Graeme Wood / Richmond News

APRIL 30, 2018 05:15 PM

Minister of Finance Carole James says her government is cracking down on tax evasion within the opaque world of pre-sale condo assignments.

Wednesday’s announcement, to require real estate developers to collect and report information on pre-sale condo assignments, comes five months after Canada Revenue Agency (CRA) announced it was investigating select developments in Toronto and Vancouver.

“We are making it fairer for people who want to buy a condo, by making sure those who flip pre-sale condos are paying their fair share.”

Prior to a development being constructed, speculative buyers may pay a deposit for the right to buy a unit upon completion at present-day pricing. If the market price rises in the intervening years of construction, the buyer could sell (assign) the pre-sale contract (the right to buy) and reap a large profit. This is perfectly legal as long as the transaction is recorded and the appropriate capital gains or business taxes are paid. 

According to the CRA, a local buyer could be on the hook for the taxes owing, if they were not paid/withheld here, or from overseas.

However in many cases there is no paper trail left behind with these so-called “shadow flips.”

But even with better records and tracking, tax experts have identified gaps in collecting taxes from real estate transactions, especially from foreigners.

According to University of B.C. real estate economist Tom Davidoff, pre-sales have been a popular means for developers to finance their projects.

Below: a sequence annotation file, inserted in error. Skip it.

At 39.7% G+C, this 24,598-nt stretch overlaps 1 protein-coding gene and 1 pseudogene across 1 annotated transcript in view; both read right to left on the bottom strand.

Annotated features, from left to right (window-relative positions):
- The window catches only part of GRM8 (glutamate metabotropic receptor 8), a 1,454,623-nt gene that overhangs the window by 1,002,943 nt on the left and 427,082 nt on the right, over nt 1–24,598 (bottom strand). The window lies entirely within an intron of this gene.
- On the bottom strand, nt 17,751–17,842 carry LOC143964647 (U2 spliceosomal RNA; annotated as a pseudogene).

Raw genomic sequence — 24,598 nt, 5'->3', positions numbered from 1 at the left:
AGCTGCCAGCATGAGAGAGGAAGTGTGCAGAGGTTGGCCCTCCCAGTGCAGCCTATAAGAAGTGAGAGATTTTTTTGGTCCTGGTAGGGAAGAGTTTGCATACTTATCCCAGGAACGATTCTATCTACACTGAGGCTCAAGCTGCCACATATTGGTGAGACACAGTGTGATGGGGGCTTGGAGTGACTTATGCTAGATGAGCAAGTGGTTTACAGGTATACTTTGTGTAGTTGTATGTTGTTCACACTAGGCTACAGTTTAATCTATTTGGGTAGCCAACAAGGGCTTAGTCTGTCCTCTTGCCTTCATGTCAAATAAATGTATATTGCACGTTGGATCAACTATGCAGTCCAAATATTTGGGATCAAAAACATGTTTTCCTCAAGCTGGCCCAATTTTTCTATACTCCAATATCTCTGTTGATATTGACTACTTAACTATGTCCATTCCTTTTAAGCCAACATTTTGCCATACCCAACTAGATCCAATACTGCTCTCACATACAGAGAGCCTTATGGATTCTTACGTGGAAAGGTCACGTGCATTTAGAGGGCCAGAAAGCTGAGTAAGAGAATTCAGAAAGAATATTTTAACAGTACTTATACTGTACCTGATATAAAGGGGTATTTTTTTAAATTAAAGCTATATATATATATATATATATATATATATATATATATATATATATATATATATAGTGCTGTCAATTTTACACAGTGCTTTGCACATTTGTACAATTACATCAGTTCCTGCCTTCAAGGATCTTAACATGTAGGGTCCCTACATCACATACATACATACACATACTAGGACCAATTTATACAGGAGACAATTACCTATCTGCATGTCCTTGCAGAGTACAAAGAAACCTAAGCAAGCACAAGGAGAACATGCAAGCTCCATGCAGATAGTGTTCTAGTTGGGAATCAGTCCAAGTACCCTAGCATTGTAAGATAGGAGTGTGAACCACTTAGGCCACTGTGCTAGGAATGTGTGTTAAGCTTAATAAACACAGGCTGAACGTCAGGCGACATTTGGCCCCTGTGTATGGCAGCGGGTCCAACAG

Many Richmond condo pre-sale contracts have been sold by marketing agencies in Asia. Pre-sales are popular there because there is no foreign buyers’ tax on pre-sale flips. Only the final sale is registered with the Land Titles and Survey Authority of B.C., hence such flipping obscures the true impact of foreign money in Richmond’s real estate market, where one in four new condos close to non-residents.

A recent Globe and Mail investigation shows pre-sale flipping is popular with a privileged clique of realtor “insiders” in Metro Vancouver, who use their relationships with developers to access contracts first.

In November, Davidoff told the Richmond News that from a free market perspective, it is problematic there is no public record keeping of pre-sales. This meant final buyers, typically locals, have limited information to the market and hence are put at risk.

Davidoff said developers have been reluctant to provide details, from what is effectively an honour system, because “A, there’s a lack of reporting infrastructure and B, there’s a lack of incentive.”

The flipping frenzy has led to rising costs in the multi-family market, according to Richmond realtor and real estate blogger Steve Saretsky, who said last week the new reporting measures “won't necessarily impact prices but could discourage some offshore investment that maybe otherwise was hoping to make a tax free gain.”

In the past year condo prices have soared 27 per cent in Richmond, while townhouse prices have gone up 13.4 per cent.

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